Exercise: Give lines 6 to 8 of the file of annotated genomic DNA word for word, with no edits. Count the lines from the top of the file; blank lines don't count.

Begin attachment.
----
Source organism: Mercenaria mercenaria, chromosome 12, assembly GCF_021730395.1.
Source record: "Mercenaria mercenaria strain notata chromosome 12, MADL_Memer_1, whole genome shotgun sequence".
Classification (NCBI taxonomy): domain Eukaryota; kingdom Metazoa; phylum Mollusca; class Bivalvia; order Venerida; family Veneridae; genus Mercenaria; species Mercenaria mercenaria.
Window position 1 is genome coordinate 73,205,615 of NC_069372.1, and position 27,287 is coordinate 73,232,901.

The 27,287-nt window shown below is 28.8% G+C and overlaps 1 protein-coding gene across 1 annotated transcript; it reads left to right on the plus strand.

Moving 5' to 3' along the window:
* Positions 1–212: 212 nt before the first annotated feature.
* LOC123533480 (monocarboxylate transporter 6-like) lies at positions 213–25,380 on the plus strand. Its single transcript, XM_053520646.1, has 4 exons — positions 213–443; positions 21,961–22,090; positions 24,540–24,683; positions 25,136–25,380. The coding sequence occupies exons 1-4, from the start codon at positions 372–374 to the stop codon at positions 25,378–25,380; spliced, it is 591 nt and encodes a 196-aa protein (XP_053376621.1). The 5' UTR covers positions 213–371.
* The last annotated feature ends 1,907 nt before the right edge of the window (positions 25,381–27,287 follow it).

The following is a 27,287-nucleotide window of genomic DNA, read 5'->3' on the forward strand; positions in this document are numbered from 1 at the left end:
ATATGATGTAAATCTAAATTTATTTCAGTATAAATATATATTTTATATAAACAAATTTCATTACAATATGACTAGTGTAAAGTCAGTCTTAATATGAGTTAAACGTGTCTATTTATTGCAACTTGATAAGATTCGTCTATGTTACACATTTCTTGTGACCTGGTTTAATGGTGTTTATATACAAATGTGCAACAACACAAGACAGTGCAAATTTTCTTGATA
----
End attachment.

Moving 5' to 3' along the window:
* Positions 1–212: 212 nt before the first annotated feature.
* LOC123533480 (monocarboxylate transporter 6-like) lies at positions 213–25,380 on the plus strand. Its single transcript, XM_053520646.1, has 4 exons — positions 213–443; positions 21,961–22,090; positions 24,540–24,683; positions 25,136–25,380. The coding sequence occupies exons 1-4, from the start codon at positions 372–374 to the stop codon at positions 25,378–25,380; spliced, it is 591 nt and encodes a 196-aa protein (XP_053376621.1). The 5' UTR covers positions 213–371.